Until the beginning of the seventeenth century it was generally believed by physicians that blood was produced in the liver and somehow consumed in the tissues after passing through the blood vessels. This idea had been around for 1500 years since the time of Galen. The key figure in replacing this belief by the modern view that blood circulates was William Harvey. I find it interesting that the argumentation which led him to this conclusion and which allowed him to defend it against strong opposition can be seen as an application of mathematics to medicine. Admittedly the mathematics involved is no more than elementary arithmetic but I think it is useful to consider it from this point of view. My main source of information for this story is the book ‘A brief history of medicine‘ by Paul Strathern. I can thoroughly recommend this book as an informative and entertaining account of the way in which advances in medicine have changed the way we live over the centuries.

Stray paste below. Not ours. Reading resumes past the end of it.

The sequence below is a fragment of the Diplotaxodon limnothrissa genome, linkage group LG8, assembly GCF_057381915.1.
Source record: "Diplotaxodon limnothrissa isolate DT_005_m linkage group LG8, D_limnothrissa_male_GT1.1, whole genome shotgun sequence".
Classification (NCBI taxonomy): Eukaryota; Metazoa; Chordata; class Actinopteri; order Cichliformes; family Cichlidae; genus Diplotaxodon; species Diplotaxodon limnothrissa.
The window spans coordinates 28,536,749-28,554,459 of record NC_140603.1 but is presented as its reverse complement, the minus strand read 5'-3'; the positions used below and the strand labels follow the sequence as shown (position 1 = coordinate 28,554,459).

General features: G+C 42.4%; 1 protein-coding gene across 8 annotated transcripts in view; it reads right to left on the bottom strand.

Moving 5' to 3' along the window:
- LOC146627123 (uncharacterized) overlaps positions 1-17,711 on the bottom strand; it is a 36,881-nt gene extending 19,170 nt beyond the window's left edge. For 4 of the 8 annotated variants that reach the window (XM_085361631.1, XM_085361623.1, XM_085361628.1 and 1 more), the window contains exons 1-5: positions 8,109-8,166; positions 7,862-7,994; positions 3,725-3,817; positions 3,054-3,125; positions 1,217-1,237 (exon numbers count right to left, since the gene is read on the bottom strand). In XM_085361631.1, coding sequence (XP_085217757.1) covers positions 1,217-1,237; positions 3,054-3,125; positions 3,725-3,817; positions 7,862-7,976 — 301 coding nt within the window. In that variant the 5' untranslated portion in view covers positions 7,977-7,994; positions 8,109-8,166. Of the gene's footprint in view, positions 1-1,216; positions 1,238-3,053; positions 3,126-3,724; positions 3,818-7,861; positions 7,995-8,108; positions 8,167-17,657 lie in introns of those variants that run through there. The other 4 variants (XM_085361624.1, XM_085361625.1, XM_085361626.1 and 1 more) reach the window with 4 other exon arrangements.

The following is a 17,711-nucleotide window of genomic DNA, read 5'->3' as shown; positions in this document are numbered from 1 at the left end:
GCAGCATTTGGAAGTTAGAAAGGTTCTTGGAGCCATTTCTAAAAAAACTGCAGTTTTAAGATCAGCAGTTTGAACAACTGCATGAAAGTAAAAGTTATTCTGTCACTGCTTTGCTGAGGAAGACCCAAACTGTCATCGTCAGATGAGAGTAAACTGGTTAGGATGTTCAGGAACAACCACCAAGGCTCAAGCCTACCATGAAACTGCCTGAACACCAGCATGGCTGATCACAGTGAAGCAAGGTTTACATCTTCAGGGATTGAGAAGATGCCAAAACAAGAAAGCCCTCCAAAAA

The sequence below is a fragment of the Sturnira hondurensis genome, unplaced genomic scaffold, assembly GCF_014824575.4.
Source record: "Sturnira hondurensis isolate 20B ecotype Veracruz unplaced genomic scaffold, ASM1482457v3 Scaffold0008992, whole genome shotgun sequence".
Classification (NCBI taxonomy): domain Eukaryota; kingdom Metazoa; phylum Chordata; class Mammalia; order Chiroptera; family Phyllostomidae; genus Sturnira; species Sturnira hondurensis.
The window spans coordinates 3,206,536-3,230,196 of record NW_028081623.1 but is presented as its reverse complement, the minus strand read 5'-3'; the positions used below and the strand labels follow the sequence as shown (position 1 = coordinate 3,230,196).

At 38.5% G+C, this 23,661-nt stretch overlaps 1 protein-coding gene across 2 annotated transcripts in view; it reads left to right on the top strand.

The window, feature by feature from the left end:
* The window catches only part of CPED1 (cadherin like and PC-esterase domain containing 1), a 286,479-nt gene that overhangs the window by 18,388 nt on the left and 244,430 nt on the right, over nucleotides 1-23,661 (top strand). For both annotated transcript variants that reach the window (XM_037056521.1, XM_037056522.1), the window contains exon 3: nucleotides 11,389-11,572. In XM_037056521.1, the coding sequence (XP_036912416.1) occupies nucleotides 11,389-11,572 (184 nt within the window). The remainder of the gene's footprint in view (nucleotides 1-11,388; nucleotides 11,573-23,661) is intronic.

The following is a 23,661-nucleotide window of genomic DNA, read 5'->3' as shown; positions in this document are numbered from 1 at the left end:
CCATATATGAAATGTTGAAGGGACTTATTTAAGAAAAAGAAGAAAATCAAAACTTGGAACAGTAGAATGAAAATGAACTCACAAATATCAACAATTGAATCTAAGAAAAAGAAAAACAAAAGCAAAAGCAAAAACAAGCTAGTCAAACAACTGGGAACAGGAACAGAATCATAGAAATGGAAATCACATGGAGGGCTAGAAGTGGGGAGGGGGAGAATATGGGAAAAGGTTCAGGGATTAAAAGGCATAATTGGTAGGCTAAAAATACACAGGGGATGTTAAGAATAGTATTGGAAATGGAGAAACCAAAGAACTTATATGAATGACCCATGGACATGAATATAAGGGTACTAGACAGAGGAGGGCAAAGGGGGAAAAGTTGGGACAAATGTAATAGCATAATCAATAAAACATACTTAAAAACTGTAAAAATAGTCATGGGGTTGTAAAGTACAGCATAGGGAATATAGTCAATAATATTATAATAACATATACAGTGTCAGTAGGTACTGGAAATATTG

What was Harvey’s argument? He set out to determine how much blood leaves the heart in an hour. To do this he measured the amount of blood which can be taken up by the heart of a dog and the number of heartbeats of the dog per hour. Multiplying the results and doing some extrapolation from the dog to the case of a human gives the result that the amount of blood which flows out of the heart in one hour has more than three times the weight of the whole human body. That blood could be produced and absorbed again at this rate is so far beyond the limits of plausibility that it served as the strongest argument for Harvey’s theory although it was by no means the only one he presented. Even the fact that capillaries had not yet been discovered and that as a consequence nobody knew how the blood passed from the arteries to the veins could not prevent the triumph of the new theory. This was an important step for the application of scientific arguments in medicine and indeed for the application of the scientific method in general.